At the same time, the defense industrialists recognized that market diversification was necessary. So, it was no accident that a lobbying operation named the Committee to Expand NATO emerged in the early 1990s and was headed by a vice president of Lockheed Martin — for a reminder, see Why is US Foreign Policy a Shambles?. At the very least, in the mid-1990s, it seemed that expanding NATO implied dramatically increased requirements for what is known in NATO jargon as weapons interoperability. This promised huge new markets for American weapons, communications systems, and logistics infrastructure, as ex-Warsaw Pact countries trashed their Soviet weapons (e.g., F-16s to replace old Warsaw Pact Migs, etc.). That this interoperability cornucopia did not materialize to the extent dreamed of is quite beside the point, when it comes to understanding the motives shaping the hopes and dreams underpinning the powerful American impulse to expand NATO — despite promises to the contrary made by leaders in the US, Germany, France, and the United Kingdom (see this page in National Security Archive).
Against the background of broken promises not to expand NATO, Mr. Putin has made several speeches explaining why NATO expansion would be a threat to Russian security. In this sense, NATO expansion has become both the chicken and the egg when it comes to understanding the origins of the Russo-Ukrainian war, which is now on the cusp of locking in the perpetual state of fear needed to sustain a Second Cold War for the remainder of the 21st Century.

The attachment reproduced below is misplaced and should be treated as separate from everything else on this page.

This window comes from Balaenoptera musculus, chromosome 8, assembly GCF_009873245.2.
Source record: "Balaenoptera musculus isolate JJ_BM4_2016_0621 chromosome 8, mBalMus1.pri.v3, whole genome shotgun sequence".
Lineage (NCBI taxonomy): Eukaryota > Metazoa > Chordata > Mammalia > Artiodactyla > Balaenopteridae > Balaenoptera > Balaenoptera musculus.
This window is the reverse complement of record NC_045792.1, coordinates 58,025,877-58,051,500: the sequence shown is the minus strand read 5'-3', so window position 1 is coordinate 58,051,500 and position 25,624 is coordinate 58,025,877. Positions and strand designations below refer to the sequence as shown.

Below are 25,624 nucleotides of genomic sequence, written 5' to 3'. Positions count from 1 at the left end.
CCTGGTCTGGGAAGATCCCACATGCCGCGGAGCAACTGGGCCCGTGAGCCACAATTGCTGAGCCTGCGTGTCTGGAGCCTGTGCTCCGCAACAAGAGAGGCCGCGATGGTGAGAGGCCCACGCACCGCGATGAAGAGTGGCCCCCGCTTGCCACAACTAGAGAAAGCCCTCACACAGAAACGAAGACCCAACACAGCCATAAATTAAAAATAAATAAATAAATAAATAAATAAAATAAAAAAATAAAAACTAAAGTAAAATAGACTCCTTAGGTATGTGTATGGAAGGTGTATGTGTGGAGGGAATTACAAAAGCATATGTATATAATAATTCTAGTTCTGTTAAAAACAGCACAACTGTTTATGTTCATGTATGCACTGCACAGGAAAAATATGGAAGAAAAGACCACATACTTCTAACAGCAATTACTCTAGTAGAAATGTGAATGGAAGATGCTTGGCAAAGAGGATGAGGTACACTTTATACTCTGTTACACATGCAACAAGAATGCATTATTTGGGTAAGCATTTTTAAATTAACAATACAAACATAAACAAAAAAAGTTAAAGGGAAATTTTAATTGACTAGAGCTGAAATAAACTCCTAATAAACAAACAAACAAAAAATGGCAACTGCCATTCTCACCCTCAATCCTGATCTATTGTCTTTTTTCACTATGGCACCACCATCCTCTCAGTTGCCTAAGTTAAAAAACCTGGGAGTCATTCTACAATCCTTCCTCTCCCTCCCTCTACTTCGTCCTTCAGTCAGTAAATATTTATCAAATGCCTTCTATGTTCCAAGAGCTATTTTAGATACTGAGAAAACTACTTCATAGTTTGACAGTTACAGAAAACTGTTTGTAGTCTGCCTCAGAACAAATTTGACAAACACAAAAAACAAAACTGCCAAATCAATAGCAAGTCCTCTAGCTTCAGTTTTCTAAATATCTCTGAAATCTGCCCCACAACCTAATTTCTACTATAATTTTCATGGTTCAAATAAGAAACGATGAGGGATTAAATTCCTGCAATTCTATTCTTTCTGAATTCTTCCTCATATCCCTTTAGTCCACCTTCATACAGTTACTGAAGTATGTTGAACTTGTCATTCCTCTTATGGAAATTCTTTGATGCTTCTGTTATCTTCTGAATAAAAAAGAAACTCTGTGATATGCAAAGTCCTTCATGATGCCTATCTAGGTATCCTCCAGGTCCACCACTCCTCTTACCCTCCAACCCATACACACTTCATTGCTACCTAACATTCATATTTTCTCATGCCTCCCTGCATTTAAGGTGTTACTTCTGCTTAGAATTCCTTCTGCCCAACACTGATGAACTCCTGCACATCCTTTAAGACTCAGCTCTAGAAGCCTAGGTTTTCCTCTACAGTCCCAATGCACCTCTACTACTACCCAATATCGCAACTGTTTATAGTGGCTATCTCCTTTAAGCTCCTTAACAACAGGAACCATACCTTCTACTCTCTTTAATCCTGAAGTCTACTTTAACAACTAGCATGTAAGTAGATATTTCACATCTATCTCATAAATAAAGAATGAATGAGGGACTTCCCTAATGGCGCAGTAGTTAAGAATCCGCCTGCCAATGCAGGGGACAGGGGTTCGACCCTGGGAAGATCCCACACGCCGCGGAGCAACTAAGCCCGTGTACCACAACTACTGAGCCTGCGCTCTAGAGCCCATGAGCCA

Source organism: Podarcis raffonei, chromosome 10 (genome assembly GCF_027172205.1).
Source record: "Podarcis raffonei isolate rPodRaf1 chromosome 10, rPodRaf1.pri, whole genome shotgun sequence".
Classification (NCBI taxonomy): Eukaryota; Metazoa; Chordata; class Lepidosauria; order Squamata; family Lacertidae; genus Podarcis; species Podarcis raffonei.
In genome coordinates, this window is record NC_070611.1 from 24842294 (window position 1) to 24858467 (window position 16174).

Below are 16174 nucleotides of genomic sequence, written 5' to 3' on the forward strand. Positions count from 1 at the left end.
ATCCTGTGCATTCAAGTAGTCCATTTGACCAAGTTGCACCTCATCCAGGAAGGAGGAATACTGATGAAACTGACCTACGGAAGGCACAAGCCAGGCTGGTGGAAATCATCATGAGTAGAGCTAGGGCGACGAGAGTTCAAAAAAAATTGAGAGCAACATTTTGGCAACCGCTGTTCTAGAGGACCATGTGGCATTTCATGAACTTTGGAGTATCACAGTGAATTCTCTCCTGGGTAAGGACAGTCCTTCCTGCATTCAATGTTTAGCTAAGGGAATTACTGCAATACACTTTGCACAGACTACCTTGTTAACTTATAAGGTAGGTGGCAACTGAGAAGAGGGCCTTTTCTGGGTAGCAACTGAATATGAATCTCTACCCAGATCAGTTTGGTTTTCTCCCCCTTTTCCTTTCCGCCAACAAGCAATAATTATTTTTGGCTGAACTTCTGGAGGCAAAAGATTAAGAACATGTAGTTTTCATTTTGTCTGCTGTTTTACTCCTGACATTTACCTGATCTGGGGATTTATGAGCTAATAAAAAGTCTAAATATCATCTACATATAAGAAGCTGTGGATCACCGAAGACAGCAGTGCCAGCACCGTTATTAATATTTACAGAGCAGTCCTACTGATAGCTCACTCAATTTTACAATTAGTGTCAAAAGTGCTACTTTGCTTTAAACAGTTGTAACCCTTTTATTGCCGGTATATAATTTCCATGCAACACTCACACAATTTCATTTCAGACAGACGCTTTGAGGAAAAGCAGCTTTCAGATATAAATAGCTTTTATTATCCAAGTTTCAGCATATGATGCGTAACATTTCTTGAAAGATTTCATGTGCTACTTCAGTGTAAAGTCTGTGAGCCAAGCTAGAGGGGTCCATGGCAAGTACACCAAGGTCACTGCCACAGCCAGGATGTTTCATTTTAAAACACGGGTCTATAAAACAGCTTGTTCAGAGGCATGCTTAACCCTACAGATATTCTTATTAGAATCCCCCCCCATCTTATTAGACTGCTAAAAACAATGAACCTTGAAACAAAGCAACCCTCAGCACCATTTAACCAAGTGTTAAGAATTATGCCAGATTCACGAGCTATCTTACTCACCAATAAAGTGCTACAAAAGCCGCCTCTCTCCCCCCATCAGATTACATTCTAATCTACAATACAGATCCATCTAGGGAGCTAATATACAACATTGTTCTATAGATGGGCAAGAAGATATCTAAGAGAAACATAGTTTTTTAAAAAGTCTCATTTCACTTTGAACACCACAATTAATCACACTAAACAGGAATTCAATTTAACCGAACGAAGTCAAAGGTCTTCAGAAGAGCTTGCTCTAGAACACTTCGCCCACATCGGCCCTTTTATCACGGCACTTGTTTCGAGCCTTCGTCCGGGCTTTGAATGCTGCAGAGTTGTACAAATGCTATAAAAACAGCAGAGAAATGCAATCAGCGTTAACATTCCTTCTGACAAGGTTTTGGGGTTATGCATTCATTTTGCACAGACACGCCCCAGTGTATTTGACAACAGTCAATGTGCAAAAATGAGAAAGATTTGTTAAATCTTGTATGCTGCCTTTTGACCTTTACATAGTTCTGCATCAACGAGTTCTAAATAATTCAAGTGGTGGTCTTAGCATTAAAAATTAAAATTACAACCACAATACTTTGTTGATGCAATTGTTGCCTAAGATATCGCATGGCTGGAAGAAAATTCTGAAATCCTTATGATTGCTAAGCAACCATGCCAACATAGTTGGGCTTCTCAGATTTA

Washington observers have long argued that the Pentagon doesn’t have a strategy. As the famous American strategic thinker, John Boyd opined repeatedly, “They are wrong, … the strategy is simple,” (albeit focused more intensely on domestic politics than international relations). “It is: Don’t interrupt the money flow, add to it.”
But the Pentagon’s strategy of maximizing its budget has created a growing dependency on defense spending in the American political economy. This grotesque distortion was first recognized by President Eisenhower in 1961. In 1987, George Kennan, forty years after he fathered the dominant US policy of “Containment” for the entire First Cold War, summed up the narcotic of defense spending, saying prophetically:
“Were the Soviet Union to sink tomorrow under the waters of the ocean, the American military-industrial complex would have to remain, substantially unchanged, until some other adversary could be invented. Anything else would be an unacceptable shock to the American economy,”